Friday, June 6, 2014

131. ... David ...

Today started off with a very early rise and a bus into the centre of Florence to join the queue at the Galleria dell'accademia - doors open at 8:15 and I am about 50 from the front !!! ... The Gallery houses Florentine artworks from the 15th and 16th centuries ...

... a very unimposing street facade 
belies the glorious treasures within ...
and just look at the length of that queue ...


... however the Galleria's main attraction is the mighty David ...



David is a masterpiece of Renaissance sculpture created between 1501 and 1504, by the Italian artist Michelangelo di Lodovico Buonarroti Simoni ( … better known to us all as just Michelangelo ). 

 

David is over 5 metres tall, weighs just on 6 tons and is carved in a solid piece of marble from the Fantiscritti quarries in Miseglia, the central of three small valleys in Carrara. The statue represents the Bliblical hero David – the boy who slew the mighty Goliath with his simple slingshot - and saved the Israelites from the conquering Philistines ...… 

 

He is depicted here looking tense and confident probably after he has made the decision to fight Goliath but before the battle has actually taken place, a moment between conscious choice and action. His brow is drawn, his neck tense and the veins bulge out of his lowered right hand. The twist of his body effectively conveys to the viewer the feeling that he is in motion. 

 

Originally commissioned as one of a series of statues of prophets to be positioned along the roofline of the east end of Florence Cathedral ( ... see previous blog post ... ), the statue was placed instead in a public square, outside the Palazzo della Signoria - the seat of civic government in Florence - and it was unveiled on 8 September 1504. Because of the nature of the hero that it represented, it soon came to symbolize the defense of civil liberties embodied in the Florentine Republic, an independent city-state threatened on all sides by more powerful rival states and by the hegemony of the Medici family. The eyes of David, with a warning glare, were turned towards Rome.

 
 

The completed statue took four days to be moved the half mile from Michelangelo's workshop into the Piazza della Signoria where it stood for over 300 years. It was moved into the safer surrounds of the Galleria dell‘accademia in 1873.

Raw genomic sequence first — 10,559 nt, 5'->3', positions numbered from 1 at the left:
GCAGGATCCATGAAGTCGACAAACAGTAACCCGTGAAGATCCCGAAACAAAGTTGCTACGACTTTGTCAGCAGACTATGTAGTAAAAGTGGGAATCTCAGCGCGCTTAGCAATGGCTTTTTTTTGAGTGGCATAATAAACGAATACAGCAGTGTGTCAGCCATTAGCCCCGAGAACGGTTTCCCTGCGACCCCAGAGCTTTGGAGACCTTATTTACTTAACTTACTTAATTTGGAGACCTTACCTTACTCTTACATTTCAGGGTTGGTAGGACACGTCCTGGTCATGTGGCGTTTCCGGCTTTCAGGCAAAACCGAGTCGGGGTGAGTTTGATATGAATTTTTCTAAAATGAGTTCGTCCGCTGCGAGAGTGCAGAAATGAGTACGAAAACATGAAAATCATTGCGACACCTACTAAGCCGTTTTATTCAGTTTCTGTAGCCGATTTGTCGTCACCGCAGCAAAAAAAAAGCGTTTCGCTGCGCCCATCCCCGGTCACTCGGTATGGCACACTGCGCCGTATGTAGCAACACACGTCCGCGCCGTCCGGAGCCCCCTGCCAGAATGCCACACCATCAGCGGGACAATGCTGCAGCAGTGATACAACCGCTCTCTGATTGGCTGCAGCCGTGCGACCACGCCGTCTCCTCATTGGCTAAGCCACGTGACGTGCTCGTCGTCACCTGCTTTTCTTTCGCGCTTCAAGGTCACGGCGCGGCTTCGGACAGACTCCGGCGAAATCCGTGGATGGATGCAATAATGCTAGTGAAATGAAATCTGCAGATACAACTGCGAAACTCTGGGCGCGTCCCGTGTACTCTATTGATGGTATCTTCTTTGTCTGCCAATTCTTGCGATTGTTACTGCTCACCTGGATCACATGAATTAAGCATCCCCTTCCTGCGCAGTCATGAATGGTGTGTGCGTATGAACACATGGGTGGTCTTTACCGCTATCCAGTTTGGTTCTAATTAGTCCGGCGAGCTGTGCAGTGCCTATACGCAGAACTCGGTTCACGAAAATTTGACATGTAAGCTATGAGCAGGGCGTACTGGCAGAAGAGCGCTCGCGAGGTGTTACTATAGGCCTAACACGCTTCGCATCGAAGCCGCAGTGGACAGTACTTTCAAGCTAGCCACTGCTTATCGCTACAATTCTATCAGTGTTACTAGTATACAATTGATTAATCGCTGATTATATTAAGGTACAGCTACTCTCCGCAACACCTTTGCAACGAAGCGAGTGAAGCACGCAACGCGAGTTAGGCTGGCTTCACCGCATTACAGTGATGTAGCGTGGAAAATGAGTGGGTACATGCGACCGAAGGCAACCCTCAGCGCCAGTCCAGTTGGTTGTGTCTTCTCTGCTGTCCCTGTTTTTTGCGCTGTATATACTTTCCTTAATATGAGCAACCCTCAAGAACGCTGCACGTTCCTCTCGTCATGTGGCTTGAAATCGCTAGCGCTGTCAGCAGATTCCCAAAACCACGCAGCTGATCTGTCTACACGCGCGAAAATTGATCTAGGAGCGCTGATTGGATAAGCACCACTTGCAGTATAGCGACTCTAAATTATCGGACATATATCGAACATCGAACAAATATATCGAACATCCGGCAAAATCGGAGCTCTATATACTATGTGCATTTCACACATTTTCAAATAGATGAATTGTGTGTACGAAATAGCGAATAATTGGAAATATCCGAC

In 1991, a man attacked the statue with a hammer he had concealed beneath his jacket, in the process damaging the toes of the left foot, before being restrained. Today, visitors to the Museum have to go through airport-like security scans before being allowed in … 

In 2010, a dispute over the ownership of David arose when, based on a legal review of historical documents, the Italian Culture Ministry claimed ownership of the statue in opposition to the city of Florence, where it has always been located  - and as far as I know that dispute is on-going ... !!! 

 

Michelangelo’s David has become one of the most recognized works of Renaissance sculpture, becoming a symbol of both strength and youthful human beauty. The proportions of the David are atypical of Michelangelo's work; the figure has an unusually large head and hands ( particularly apparent in the right hand ). These enlargements may be due to the fact that the statue was originally intended to be placed on the Cathedral roofline, where the important parts of the sculpture would necessarily be accentuated in order to be visible from below.



Within half-an-hour of opening, the Galleria was packed with visitors, school students on art-excursions and the dreaded tour-groups ... the doors are open for ten hours each day,  six days a week and the queue outside is never ending - so this young man has certainly become a major attraction to millions of curious tourists and art-lovers over the decades ...  

  
 ... David surely must be the most photographed man in history ... !!! ...

 ... of course not everyone was in raptures - 
these two men were more interested in playing computer games ... !!! ...

 

So after suffering a severe bout of hyperkulturaemia ( a psychosomatic disorder that causes rapid heartbeat, dizziness, fainting, confusion and even hallucinations when an individual is exposed to art of great beauty ... ), I had to leave David to explore the rest of the museum, and tomorrow I'll take you with me ...